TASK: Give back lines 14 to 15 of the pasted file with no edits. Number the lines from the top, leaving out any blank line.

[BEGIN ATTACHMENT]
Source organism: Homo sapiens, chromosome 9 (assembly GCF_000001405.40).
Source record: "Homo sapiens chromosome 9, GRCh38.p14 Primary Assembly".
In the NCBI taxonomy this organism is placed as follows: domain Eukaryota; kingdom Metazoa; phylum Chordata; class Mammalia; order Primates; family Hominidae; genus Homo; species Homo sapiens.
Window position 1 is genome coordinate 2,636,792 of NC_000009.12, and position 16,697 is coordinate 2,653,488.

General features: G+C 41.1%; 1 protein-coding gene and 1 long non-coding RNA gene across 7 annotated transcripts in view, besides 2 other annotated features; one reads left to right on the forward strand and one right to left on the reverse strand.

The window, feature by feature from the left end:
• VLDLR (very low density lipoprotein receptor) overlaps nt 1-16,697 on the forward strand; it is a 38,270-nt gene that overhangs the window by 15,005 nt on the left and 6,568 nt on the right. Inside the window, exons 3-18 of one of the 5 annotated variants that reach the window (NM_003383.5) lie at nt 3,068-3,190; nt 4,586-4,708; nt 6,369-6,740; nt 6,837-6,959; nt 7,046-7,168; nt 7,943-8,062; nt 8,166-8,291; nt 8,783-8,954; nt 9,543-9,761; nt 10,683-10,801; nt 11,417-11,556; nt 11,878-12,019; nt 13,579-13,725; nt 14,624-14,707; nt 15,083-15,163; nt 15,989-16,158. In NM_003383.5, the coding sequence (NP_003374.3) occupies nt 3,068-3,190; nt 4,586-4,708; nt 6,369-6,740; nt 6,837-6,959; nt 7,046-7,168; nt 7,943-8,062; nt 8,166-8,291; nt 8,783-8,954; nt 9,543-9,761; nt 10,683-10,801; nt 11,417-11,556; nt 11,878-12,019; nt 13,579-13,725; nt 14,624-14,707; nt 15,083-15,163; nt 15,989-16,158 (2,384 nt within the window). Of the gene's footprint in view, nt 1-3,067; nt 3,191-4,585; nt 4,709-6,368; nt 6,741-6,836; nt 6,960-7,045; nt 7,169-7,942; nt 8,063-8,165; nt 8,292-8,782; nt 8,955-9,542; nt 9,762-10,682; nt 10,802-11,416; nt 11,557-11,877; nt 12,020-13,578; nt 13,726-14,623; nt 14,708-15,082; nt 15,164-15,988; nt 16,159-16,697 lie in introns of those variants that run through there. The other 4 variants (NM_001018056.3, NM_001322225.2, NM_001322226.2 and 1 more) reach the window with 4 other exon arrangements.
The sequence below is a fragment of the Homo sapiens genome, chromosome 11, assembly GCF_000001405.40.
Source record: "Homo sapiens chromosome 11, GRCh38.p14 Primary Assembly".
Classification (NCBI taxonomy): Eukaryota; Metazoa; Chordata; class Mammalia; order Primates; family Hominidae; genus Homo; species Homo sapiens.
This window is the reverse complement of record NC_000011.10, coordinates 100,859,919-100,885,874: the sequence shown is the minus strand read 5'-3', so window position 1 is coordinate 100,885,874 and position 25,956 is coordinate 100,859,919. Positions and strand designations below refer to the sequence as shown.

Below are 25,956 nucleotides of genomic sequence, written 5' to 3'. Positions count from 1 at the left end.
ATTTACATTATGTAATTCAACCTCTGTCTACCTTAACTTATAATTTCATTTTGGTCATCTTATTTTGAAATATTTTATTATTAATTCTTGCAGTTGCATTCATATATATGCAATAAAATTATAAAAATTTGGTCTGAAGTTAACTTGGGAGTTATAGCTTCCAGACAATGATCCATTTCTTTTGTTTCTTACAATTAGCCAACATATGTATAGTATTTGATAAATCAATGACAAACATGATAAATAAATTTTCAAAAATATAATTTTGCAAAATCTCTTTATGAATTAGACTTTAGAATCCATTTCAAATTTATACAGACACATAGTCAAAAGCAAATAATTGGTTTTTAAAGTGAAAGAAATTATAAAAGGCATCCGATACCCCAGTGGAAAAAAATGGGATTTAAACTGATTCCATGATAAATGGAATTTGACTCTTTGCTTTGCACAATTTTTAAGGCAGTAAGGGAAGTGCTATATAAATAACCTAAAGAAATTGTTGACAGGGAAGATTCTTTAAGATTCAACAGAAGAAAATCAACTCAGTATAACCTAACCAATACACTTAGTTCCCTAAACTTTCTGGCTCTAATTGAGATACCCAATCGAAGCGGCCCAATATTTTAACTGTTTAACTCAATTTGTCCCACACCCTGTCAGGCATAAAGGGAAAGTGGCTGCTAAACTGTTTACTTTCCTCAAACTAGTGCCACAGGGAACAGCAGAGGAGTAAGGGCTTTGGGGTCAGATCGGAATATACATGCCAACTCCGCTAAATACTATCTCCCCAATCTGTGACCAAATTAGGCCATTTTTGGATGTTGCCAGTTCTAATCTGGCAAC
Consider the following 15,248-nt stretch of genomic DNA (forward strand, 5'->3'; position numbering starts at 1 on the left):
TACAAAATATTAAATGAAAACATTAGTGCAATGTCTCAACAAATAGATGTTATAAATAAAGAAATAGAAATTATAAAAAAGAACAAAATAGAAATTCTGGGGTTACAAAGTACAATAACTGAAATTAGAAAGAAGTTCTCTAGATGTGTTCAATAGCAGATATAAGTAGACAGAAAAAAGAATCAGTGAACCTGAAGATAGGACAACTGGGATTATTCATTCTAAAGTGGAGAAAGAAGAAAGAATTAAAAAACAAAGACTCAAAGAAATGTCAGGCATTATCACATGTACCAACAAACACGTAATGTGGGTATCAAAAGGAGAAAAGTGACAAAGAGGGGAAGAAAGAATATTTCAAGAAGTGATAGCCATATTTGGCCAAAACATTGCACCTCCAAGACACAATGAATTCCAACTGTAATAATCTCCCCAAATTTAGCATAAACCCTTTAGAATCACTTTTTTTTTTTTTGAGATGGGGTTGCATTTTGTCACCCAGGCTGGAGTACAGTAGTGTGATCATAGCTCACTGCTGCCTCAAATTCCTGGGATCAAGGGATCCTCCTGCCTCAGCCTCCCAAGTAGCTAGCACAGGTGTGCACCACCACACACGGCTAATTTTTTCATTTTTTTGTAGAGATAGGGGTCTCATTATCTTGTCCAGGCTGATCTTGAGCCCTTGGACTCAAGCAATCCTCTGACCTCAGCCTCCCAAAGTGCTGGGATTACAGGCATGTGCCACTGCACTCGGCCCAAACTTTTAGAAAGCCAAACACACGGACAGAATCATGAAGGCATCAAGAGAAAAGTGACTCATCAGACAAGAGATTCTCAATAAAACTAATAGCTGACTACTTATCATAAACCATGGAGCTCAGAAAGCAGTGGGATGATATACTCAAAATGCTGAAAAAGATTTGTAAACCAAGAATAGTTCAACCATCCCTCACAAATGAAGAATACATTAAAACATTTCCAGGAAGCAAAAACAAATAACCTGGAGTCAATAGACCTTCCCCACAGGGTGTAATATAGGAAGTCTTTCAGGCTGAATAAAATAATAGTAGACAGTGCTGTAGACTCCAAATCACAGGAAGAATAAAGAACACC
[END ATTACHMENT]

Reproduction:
Consider the following 15,248-nt stretch of genomic DNA (forward strand, 5'->3'; position numbering starts at 1 on the left):
TACAAAATATTAAATGAAAACATTAGTGCAATGTCTCAACAAATAGATGTTATAAATAAAGAAATAGAAATTATAAAAAAGAACAAAATAGAAATTCTGGGGTTACAAAGTACAATAACTGAAATTAGAAAGAAGTTCTCTAGATGTGTTCAATAGCAGATATAAGTAGACAGAAAAAAGAATCAGTGAACCTGAAGATAGGACAACTGGGATTATTCATTCTAAAGTGGAGAAAGAAGAAAGAATTAAAAAACAAAGACTCAAAGAAATGTCAGGCATTATCACATGTACCAACAAACACGTAATGTGGGTATCAAAAGGAGAAAAGTGACAAAGAGGGGAAGAAAGAATATTTCAAGAAGTGATAGCCATATTTGGCCAAAACATTGCACCTCCAAGACACAATGAATTCCAACTGTAATAATCTCCCCAAATTTAGCATAAACCCTTTAGAATCACTTTTTTTTTTTTTGAGATGGGGTTGCATTTTGTCACCCAGGCTGGAGTACAGTAGTGTGATCATAGCTCACTGCTGCCTCAAATTCCTGGGATCAAGGGATCCTCCTGCCTCAGCCTCCCAAGTAGCTAGCACAGGTGTGCACCACCACACACGGCTAATTTTTTCATTTTTTTGTAGAGATAGGGGTCTCATTATCTTGTCCAGGCTGATCTTGAGCCCTTGGACTCAAGCAATCCTCTGACCTCAGCCTCCCAAAGTGCTGGGATTACAGGCATGTGCCACTGCACTCGGCCCAAACTTTTAGAAAGCCAAACACACGGACAGAATCATGAAGGCATCAAGAGAAAAGTGACTCATCAGACAAGAGATTCTCAATAAAACTAATAGCTGACTACTTATCATAAACCATGGAGCTCAGAAAGCAGTGGGATGATATACTCAAAATGCTGAAAAAGATTTGTAAACCAAGAATAGTTCAACCATCCCTCACAAATGAAGAATACATTAAAACATTTCCAGGAAGCAAAAACAAATAACCTGGAGTCAATAGACCTTCCCCACAGGGTGTAATATAGGAAGTCTTTCAGGCTGAATAAAATAATAGTAGACAGTGCTGTAGACTCCAAATCACAGGAAGAATAAAGAACACC